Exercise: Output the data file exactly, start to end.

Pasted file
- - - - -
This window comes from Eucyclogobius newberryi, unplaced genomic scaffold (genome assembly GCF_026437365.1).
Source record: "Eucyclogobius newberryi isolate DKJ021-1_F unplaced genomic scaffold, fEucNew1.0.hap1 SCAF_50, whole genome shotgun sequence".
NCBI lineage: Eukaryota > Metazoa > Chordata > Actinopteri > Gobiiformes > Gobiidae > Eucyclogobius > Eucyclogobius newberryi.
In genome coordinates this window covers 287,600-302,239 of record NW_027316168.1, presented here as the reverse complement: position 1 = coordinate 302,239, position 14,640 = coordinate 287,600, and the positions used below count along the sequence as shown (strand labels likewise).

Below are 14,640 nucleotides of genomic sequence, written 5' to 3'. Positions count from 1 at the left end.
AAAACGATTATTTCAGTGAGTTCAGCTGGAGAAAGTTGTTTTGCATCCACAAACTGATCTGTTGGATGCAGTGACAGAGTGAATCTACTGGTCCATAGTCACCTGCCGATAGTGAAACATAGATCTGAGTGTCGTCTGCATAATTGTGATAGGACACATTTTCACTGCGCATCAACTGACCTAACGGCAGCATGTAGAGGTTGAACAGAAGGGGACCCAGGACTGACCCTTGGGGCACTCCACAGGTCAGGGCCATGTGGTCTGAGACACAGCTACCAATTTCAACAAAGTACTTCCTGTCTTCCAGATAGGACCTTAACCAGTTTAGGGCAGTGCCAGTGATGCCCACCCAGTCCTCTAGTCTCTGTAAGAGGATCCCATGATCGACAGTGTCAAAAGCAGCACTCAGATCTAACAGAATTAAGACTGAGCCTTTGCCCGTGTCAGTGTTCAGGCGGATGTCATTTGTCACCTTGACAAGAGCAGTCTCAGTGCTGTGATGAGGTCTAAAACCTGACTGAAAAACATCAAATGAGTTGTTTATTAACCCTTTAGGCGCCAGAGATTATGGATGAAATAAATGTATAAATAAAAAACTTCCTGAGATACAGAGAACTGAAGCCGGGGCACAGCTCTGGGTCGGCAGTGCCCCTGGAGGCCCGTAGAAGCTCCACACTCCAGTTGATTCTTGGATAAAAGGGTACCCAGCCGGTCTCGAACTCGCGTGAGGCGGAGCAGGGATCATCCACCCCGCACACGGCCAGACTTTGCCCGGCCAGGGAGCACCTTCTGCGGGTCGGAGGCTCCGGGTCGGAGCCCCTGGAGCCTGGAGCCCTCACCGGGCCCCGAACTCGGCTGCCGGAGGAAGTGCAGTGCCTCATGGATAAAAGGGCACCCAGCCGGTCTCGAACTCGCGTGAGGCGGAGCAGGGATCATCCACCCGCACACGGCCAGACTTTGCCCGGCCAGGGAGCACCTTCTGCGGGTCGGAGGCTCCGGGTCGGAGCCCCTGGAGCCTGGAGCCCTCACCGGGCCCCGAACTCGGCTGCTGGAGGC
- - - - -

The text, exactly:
This window comes from Eucyclogobius newberryi, unplaced genomic scaffold (genome assembly GCF_026437365.1).
Source record: "Eucyclogobius newberryi isolate DKJ021-1_F unplaced genomic scaffold, fEucNew1.0.hap1 SCAF_50, whole genome shotgun sequence".
NCBI lineage: Eukaryota > Metazoa > Chordata > Actinopteri > Gobiiformes > Gobiidae > Eucyclogobius > Eucyclogobius newberryi.
In genome coordinates this window covers 287,600-302,239 of record NW_027316168.1, presented here as the reverse complement: position 1 = coordinate 302,239, position 14,640 = coordinate 287,600, and the positions used below count along the sequence as shown (strand labels likewise).

Below are 14,640 nucleotides of genomic sequence, written 5' to 3'. Positions count from 1 at the left end.
AAAACGATTATTTCAGTGAGTTCAGCTGGAGAAAGTTGTTTTGCATCCACAAACTGATCTGTTGGATGCAGTGACAGAGTGAATCTACTGGTCCATAGTCACCTGCCGATAGTGAAACATAGATCTGAGTGTCGTCTGCATAATTGTGATAGGACACATTTTCACTGCGCATCAACTGACCTAACGGCAGCATGTAGAGGTTGAACAGAAGGGGACCCAGGACTGACCCTTGGGGCACTCCACAGGTCAGGGCCATGTGGTCTGAGACACAGCTACCAATTTCAACAAAGTACTTCCTGTCTTCCAGATAGGACCTTAACCAGTTTAGGGCAGTGCCAGTGATGCCCACCCAGTCCTCTAGTCTCTGTAAGAGGATCCCATGATCGACAGTGTCAAAAGCAGCACTCAGATCTAACAGAATTAAGACTGAGCCTTTGCCCGTGTCAGTGTTCAGGCGGATGTCATTTGTCACCTTGACAAGAGCAGTCTCAGTGCTGTGATGAGGTCTAAAACCTGACTGAAAAACATCAAATGAGTTGTTTATTAACCCTTTAGGCGCCAGAGATTATGGATGAAATAAATGTATAAATAAAAAACTTCCTGAGATACAGAGAACTGAAGCCGGGGCACAGCTCTGGGTCGGCAGTGCCCCTGGAGGCCCGTAGAAGCTCCACACTCCAGTTGATTCTTGGATAAAAGGGTACCCAGCCGGTCTCGAACTCGCGTGAGGCGGAGCAGGGATCATCCACCCCGCACACGGCCAGACTTTGCCCGGCCAGGGAGCACCTTCTGCGGGTCGGAGGCTCCGGGTCGGAGCCCCTGGAGCCTGGAGCCCTCACCGGGCCCCGAACTCGGCTGCCGGAGGAAGTGCAGTGCCTCATGGATAAAAGGGCACCCAGCCGGTCTCGAACTCGCGTGAGGCGGAGCAGGGATCATCCACCCGCACACGGCCAGACTTTGCCCGGCCAGGGAGCACCTTCTGCGGGTCGGAGGCTCCGGGTCGGAGCCCCTGGAGCCTGGAGCCCTCACCGGGCCCCGAACTCGGCTGCTGGAGGC